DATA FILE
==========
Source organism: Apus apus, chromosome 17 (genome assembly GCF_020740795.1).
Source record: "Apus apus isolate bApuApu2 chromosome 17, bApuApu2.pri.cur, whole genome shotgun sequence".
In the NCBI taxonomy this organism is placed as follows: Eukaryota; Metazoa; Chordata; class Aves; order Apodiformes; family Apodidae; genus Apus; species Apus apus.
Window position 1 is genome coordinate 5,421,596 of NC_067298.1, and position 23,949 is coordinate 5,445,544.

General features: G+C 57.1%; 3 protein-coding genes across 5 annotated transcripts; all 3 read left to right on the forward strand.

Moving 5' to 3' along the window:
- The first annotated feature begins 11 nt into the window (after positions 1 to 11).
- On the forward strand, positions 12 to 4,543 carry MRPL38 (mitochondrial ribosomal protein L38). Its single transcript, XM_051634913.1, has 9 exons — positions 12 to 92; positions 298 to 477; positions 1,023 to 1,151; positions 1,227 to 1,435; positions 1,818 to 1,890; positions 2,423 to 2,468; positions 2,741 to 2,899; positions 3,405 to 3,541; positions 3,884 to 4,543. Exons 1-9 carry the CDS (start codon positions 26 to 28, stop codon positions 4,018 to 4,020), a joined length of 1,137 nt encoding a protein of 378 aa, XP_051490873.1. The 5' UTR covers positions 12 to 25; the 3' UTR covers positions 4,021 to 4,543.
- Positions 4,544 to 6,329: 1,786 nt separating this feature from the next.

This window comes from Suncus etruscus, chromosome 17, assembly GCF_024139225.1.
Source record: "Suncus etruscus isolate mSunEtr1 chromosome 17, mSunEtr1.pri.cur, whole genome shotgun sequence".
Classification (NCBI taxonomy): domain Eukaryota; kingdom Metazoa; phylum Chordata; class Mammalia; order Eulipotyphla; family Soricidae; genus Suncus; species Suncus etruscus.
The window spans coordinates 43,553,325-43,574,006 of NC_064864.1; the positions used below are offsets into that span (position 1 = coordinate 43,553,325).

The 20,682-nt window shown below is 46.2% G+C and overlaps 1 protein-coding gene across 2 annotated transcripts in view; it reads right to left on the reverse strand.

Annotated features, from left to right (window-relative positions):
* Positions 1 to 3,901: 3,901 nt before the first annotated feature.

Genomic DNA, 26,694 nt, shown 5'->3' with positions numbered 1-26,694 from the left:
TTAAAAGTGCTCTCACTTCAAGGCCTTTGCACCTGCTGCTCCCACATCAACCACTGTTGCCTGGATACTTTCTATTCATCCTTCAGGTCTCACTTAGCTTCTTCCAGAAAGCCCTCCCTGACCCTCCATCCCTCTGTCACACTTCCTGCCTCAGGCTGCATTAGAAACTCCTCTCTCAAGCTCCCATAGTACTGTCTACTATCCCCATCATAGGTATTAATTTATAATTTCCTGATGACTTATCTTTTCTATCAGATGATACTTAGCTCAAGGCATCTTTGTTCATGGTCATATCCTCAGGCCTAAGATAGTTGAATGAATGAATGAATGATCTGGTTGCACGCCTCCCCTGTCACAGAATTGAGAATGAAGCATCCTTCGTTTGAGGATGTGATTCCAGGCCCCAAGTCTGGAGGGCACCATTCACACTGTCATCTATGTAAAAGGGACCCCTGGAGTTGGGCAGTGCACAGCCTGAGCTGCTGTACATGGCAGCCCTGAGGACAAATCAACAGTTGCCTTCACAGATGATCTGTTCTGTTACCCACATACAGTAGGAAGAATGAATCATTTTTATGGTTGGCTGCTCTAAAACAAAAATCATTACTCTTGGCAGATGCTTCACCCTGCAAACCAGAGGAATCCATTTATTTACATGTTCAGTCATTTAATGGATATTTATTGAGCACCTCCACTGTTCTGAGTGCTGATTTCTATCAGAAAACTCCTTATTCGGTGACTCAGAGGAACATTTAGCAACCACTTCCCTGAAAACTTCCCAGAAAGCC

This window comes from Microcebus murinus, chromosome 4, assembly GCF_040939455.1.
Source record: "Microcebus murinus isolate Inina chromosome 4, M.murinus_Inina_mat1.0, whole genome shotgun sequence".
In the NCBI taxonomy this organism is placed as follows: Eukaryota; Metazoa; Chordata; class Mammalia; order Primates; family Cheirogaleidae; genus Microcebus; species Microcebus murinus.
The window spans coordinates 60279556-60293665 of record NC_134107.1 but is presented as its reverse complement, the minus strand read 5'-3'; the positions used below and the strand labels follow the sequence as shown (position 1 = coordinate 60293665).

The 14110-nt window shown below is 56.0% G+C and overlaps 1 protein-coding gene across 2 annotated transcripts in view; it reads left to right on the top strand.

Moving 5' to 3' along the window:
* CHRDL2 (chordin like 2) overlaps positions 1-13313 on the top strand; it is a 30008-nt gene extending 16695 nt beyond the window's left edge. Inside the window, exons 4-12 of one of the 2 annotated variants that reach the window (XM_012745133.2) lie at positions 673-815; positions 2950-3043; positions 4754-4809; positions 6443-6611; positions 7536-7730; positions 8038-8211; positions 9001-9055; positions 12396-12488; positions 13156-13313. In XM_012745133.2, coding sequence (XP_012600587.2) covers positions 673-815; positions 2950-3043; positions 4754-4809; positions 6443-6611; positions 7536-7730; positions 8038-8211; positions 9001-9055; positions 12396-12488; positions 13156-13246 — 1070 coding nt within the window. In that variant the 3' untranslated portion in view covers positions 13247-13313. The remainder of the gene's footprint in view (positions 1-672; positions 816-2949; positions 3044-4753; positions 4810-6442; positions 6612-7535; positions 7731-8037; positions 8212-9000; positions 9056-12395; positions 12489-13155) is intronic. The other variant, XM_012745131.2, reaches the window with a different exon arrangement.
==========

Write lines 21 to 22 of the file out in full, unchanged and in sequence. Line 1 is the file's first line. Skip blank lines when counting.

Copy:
In the NCBI taxonomy this organism is placed as follows: Eukaryota; Metazoa; Chordata; class Mammalia; order Primates; family Cheirogaleidae; genus Microcebus; species Microcebus murinus.
The window spans coordinates 60279556-60293665 of record NC_134107.1 but is presented as its reverse complement, the minus strand read 5'-3'; the positions used below and the strand labels follow the sequence as shown (position 1 = coordinate 60293665).